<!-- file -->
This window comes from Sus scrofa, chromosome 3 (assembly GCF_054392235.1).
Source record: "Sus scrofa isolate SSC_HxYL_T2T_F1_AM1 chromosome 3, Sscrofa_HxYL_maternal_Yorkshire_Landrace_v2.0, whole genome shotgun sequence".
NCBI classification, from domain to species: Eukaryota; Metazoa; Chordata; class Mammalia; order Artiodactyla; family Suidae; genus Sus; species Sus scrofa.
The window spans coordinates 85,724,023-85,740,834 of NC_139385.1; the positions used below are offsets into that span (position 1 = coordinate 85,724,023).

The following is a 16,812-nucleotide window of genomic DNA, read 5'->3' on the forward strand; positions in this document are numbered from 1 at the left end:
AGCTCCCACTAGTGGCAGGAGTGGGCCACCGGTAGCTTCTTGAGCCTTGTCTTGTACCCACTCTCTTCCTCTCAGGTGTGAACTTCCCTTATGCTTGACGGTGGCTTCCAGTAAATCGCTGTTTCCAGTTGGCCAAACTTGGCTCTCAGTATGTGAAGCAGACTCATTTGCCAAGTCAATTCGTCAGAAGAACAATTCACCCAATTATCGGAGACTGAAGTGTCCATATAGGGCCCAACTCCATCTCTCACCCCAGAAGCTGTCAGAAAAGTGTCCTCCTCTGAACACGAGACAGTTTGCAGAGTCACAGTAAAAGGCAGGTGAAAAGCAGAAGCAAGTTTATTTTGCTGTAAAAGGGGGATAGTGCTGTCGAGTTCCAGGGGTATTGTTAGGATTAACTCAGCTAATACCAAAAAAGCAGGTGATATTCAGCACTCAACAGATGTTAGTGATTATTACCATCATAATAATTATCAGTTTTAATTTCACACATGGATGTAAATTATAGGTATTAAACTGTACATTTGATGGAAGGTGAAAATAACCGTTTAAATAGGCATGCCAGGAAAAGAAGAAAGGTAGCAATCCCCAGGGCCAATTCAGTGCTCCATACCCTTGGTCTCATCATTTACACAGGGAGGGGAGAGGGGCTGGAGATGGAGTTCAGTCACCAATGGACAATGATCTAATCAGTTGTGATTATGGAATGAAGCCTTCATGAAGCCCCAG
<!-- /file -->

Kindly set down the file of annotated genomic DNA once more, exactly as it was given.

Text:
This window comes from Sus scrofa, chromosome 3 (assembly GCF_054392235.1).
Source record: "Sus scrofa isolate SSC_HxYL_T2T_F1_AM1 chromosome 3, Sscrofa_HxYL_maternal_Yorkshire_Landrace_v2.0, whole genome shotgun sequence".
NCBI classification, from domain to species: Eukaryota; Metazoa; Chordata; class Mammalia; order Artiodactyla; family Suidae; genus Sus; species Sus scrofa.
The window spans coordinates 85,724,023-85,740,834 of NC_139385.1; the positions used below are offsets into that span (position 1 = coordinate 85,724,023).

The following is a 16,812-nucleotide window of genomic DNA, read 5'->3' on the forward strand; positions in this document are numbered from 1 at the left end:
AGCTCCCACTAGTGGCAGGAGTGGGCCACCGGTAGCTTCTTGAGCCTTGTCTTGTACCCACTCTCTTCCTCTCAGGTGTGAACTTCCCTTATGCTTGACGGTGGCTTCCAGTAAATCGCTGTTTCCAGTTGGCCAAACTTGGCTCTCAGTATGTGAAGCAGACTCATTTGCCAAGTCAATTCGTCAGAAGAACAATTCACCCAATTATCGGAGACTGAAGTGTCCATATAGGGCCCAACTCCATCTCTCACCCCAGAAGCTGTCAGAAAAGTGTCCTCCTCTGAACACGAGACAGTTTGCAGAGTCACAGTAAAAGGCAGGTGAAAAGCAGAAGCAAGTTTATTTTGCTGTAAAAGGGGGATAGTGCTGTCGAGTTCCAGGGGTATTGTTAGGATTAACTCAGCTAATACCAAAAAAGCAGGTGATATTCAGCACTCAACAGATGTTAGTGATTATTACCATCATAATAATTATCAGTTTTAATTTCACACATGGATGTAAATTATAGGTATTAAACTGTACATTTGATGGAAGGTGAAAATAACCGTTTAAATAGGCATGCCAGGAAAAGAAGAAAGGTAGCAATCCCCAGGGCCAATTCAGTGCTCCATACCCTTGGTCTCATCATTTACACAGGGAGGGGAGAGGGGCTGGAGATGGAGTTCAGTCACCAATGGACAATGATCTAATCAGTTGTGATTATGGAATGAAGCCTTCATGAAGCCCCAG